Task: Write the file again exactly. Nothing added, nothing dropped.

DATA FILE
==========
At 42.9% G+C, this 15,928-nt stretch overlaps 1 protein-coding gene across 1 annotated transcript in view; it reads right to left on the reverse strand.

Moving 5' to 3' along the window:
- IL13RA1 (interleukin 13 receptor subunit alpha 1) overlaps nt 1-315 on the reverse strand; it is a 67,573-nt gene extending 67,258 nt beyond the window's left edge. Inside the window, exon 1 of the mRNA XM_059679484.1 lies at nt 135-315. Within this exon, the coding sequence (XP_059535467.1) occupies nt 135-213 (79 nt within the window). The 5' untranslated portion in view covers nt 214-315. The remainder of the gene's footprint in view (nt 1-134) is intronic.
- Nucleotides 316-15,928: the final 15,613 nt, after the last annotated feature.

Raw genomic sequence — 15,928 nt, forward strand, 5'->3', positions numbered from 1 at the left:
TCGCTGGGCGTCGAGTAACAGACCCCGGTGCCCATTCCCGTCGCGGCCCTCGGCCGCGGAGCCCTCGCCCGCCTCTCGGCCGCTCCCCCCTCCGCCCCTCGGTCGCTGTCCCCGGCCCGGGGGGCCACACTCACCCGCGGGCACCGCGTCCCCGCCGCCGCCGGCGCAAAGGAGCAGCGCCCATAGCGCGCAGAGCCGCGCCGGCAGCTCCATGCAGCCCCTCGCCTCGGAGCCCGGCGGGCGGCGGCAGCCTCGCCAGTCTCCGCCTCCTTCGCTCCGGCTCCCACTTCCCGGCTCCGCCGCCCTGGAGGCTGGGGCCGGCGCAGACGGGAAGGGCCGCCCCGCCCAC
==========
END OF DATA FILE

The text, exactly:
At 42.9% G+C, this 15,928-nt stretch overlaps 1 protein-coding gene across 1 annotated transcript in view; it reads right to left on the reverse strand.

Moving 5' to 3' along the window:
- IL13RA1 (interleukin 13 receptor subunit alpha 1) overlaps nt 1-315 on the reverse strand; it is a 67,573-nt gene extending 67,258 nt beyond the window's left edge. Inside the window, exon 1 of the mRNA XM_059679484.1 lies at nt 135-315. Within this exon, the coding sequence (XP_059535467.1) occupies nt 135-213 (79 nt within the window). The 5' untranslated portion in view covers nt 214-315. The remainder of the gene's footprint in view (nt 1-134) is intronic.
- Nucleotides 316-15,928: the final 15,613 nt, after the last annotated feature.

Raw genomic sequence — 15,928 nt, forward strand, 5'->3', positions numbered from 1 at the left:
TCGCTGGGCGTCGAGTAACAGACCCCGGTGCCCATTCCCGTCGCGGCCCTCGGCCGCGGAGCCCTCGCCCGCCTCTCGGCCGCTCCCCCCTCCGCCCCTCGGTCGCTGTCCCCGGCCCGGGGGGCCACACTCACCCGCGGGCACCGCGTCCCCGCCGCCGCCGGCGCAAAGGAGCAGCGCCCATAGCGCGCAGAGCCGCGCCGGCAGCTCCATGCAGCCCCTCGCCTCGGAGCCCGGCGGGCGGCGGCAGCCTCGCCAGTCTCCGCCTCCTTCGCTCCGGCTCCCACTTCCCGGCTCCGCCGCCCTGGAGGCTGGGGCCGGCGCAGACGGGAAGGGCCGCCCCGCCCAC